August 12, 2009

Mark said:

...
P2P for works that the copyright holder has given permission to distribute are _definitely_ legal. P2P for works that the copyright holder has not given permission to distribute being legal exploits a big loophole in the current copyright system that enables a person to make a private use copy of a work via a communication medium such as the internet even when the recipient can readily deduce that the provider is committing copyright infringement by distributing it, which by my reckoning goes quite contrary to the intent of copyright. Nevertheless, that interpretation is currently supported by court precedent, and until the law expressly says otherwise, is how things will remain.
August 12, 2009

Anon-K said:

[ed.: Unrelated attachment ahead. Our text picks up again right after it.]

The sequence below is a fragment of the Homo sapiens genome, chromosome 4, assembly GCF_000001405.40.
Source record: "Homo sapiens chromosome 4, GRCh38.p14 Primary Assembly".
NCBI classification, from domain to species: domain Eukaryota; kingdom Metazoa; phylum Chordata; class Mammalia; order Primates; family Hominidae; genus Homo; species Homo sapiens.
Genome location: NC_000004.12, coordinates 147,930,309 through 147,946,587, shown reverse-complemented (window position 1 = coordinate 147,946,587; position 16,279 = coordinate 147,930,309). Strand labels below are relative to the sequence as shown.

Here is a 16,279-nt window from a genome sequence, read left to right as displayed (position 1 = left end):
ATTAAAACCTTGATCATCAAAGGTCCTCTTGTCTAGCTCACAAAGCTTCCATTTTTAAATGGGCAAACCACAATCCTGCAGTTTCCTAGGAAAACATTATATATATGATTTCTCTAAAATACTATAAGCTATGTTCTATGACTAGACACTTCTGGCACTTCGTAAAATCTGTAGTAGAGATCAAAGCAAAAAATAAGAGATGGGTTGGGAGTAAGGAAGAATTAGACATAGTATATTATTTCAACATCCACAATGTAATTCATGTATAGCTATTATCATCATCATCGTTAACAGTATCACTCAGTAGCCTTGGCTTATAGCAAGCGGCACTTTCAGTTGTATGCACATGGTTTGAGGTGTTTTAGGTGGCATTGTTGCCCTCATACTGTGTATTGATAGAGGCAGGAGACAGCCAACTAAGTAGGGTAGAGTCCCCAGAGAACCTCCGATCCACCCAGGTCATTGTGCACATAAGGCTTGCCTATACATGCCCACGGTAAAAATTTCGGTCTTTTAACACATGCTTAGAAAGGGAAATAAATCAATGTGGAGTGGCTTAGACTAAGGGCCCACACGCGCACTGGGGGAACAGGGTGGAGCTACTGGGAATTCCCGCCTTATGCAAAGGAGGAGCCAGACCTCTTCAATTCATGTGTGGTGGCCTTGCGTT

@Mark
Is it a loophole? I'd suggest it is more a case of "be careful what you wish for, you just might get it", since wasn't that "loophole" a creation of the blank media levy that was demanded by those same copyright holders?
August 12, 2009

Actinolite said:

4 more roundtables left
There was a little gem at the end of that round table recording. There are 2 unannounced round tables before Quebec: Edmonton and Peterborough. Yes, that's right, I said Peterborough.
August 12, 2009

FearingTheWorst said:

Feeling less hopeful
I was hopeful the consultations were going to actually represent meaningful input into the new legislation but this smacks of already having an agenda and paying lip service to the process of consultation with Canadians. There is absolutely no need for a second invite for these groups to state their position. Many, many Canadians will not even be able to participate in the roundtables and somehow these organizations get two chances? Sad, really sad.
August 12, 2009